By Alexander Grant RLC Head of Recruitment & Digital Division

“ Do I need to write a cover letter? ”

This is a question jobseekers ask regularly. My answer will depend on the candidate, and the position. It is true that most recruiters do not take the time to read a cover letter. The resume is way more important than the cover letter. So, first of all, it is essential that your resume is clean, properly formatted, with no spelling mistakes or grammatical errors.

“ When is a cover letter necessary? ”

If you are junior in your career, it is possible that you do not have much experience to provide in detail on your resume. Without an impressive resume, it difficult to stand out from the crowd; so, in this case, a cover letter is important: It can help the interviewer to learn a bit more about you, what you can bring to the company, what you’ve learned from the work experience you’ve had, what you have achieved, and how you want to advance your career.

“ What am I looking for in a cover letter? ”

Personally, when I am interviewing a less experienced candidate to join my team, I am looking for a spark. That spark often comes from their personality or a determination to succeed. Specifically, I want someone who is not afraid to go outside of their comfort zone. Maybe they’ve achieved something special in life, such as running a marathon; or perhaps they have a special passion for helping others through charity work; or have cultivated an art form like painting, or dancing.

I want to see something beyond the surface of the person’s resume and job history. I want to learn more about them, because after all, I will be working with them every day. Interesting people can enrich the workplace conversation, and teach us about things we’ve never experienced before. Including a cover letter that paints a more detailed picture of your life can be useful, and I will certainly take the time to read it.

According to a 2017 Job Seeker Nation Study, about 26% of recruiters read cover letters and consider them critical in their decision to hire. I suspect that the number of recruiters who read cover letters now, in 2022, it is a lot less. A CareerBuilder study found that 49% of HR managers feel a cover letter can give your resume a boost: but at the same time, they said a clean resume is most important.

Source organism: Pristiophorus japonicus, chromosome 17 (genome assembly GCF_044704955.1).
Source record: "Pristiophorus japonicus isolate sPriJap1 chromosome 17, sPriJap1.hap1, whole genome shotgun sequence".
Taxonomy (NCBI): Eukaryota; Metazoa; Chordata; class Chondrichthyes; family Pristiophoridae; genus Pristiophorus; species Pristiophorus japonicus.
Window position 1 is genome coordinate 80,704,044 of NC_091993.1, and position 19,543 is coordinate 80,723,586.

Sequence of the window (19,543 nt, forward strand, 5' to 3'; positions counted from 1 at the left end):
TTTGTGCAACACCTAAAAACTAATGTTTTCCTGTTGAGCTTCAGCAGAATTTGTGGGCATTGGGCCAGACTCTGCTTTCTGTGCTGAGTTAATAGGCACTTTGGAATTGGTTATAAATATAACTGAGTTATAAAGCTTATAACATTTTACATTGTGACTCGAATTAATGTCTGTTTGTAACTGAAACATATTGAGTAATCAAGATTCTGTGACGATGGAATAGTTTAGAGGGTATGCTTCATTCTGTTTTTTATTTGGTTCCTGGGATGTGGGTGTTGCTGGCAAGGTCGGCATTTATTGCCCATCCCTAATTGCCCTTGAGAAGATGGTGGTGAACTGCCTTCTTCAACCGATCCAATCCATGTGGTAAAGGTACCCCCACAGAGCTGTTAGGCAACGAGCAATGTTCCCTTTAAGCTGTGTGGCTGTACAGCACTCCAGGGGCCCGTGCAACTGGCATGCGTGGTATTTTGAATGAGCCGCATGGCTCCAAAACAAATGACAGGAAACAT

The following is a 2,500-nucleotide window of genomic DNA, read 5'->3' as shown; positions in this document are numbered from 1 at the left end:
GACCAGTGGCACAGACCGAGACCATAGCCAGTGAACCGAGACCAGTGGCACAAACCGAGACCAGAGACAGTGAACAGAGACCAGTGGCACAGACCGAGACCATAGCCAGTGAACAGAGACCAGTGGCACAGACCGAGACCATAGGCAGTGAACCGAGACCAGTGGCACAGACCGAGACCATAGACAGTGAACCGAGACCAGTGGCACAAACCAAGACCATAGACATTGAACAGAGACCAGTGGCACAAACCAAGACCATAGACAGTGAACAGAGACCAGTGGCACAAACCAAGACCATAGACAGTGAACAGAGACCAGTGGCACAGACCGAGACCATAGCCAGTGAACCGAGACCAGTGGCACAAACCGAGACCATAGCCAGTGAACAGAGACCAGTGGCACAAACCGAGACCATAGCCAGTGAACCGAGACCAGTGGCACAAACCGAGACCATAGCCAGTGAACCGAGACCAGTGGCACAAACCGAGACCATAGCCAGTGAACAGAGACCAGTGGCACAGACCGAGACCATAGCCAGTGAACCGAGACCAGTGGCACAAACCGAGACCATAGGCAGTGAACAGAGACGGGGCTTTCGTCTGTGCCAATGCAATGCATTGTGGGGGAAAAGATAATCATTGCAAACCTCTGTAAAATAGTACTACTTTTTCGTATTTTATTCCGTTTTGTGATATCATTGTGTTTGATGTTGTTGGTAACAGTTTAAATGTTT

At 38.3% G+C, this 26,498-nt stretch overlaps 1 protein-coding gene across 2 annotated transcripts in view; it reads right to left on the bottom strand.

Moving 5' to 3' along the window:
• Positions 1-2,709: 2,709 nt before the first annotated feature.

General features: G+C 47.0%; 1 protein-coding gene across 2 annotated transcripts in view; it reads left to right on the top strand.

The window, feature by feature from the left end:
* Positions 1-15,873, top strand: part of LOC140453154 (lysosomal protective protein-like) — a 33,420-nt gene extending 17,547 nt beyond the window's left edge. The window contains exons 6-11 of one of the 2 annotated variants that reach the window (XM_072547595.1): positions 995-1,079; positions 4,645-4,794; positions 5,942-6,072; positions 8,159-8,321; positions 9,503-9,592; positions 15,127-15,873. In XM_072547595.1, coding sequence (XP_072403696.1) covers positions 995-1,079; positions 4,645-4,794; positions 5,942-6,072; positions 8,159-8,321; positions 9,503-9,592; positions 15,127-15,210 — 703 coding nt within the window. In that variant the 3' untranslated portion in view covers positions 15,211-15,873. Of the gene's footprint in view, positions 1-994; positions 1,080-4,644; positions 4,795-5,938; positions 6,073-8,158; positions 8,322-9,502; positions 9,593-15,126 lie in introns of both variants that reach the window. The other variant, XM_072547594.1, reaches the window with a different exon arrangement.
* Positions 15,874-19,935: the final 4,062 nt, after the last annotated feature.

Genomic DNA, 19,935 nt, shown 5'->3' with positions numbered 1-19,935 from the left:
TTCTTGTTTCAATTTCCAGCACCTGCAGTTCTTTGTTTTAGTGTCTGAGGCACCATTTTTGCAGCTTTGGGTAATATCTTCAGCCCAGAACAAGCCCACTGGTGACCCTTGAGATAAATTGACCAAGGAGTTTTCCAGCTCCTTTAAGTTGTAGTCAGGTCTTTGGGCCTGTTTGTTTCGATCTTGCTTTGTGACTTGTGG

If the job description itself asks for a cover letter with the application, of course you should include one but if it doesn’t specifically list a cover letter as a requirement, don’t send one!

“ Why is a cover letter not recommended for more experienced jobseekers? ”

We work in a time-sensitive environment: Time is money! I can quickly scan a resume and tell if a candidate has the right experience to match the role my client needs to fill. If the candidate has a poorly scripted resume with incorrect grammar; no discernible achievements; or irrelevant information on their resume, they don’t pass my initial screening, so I won’t take the time to read their cover letter either.

Most senior positions require particular competencies, and a cover letter cannot help to assess this. Instead, the recruiter is looking for key points in the resume which match what they client is looking for.

I often look at other metrics to assess candidate value. For example, if I am working on a B2B Sales Director role in a particular industry, do I need to choose a candidate who comes from that industry? Or is there a candidate in a related industry with a similar skillset that provides a different option, with a new outlook and fresh ideas? I want to challenge my clients to look at hiring decisions from several perspectives: again, a cover letter probably won’t help me here.

In conclusion, if you are junior in your career a cover letter can really help you stand out from the crowd; if you are more mid- to senior-level, it’s not really needed.

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Article written by Alexander Grant (he-him)

Director of Recruitment Operations at RLC Recruitment

#rlcrecruitment #recruitment #executivesearch #hr #consultancy #thoughtleader #thoughtleadership

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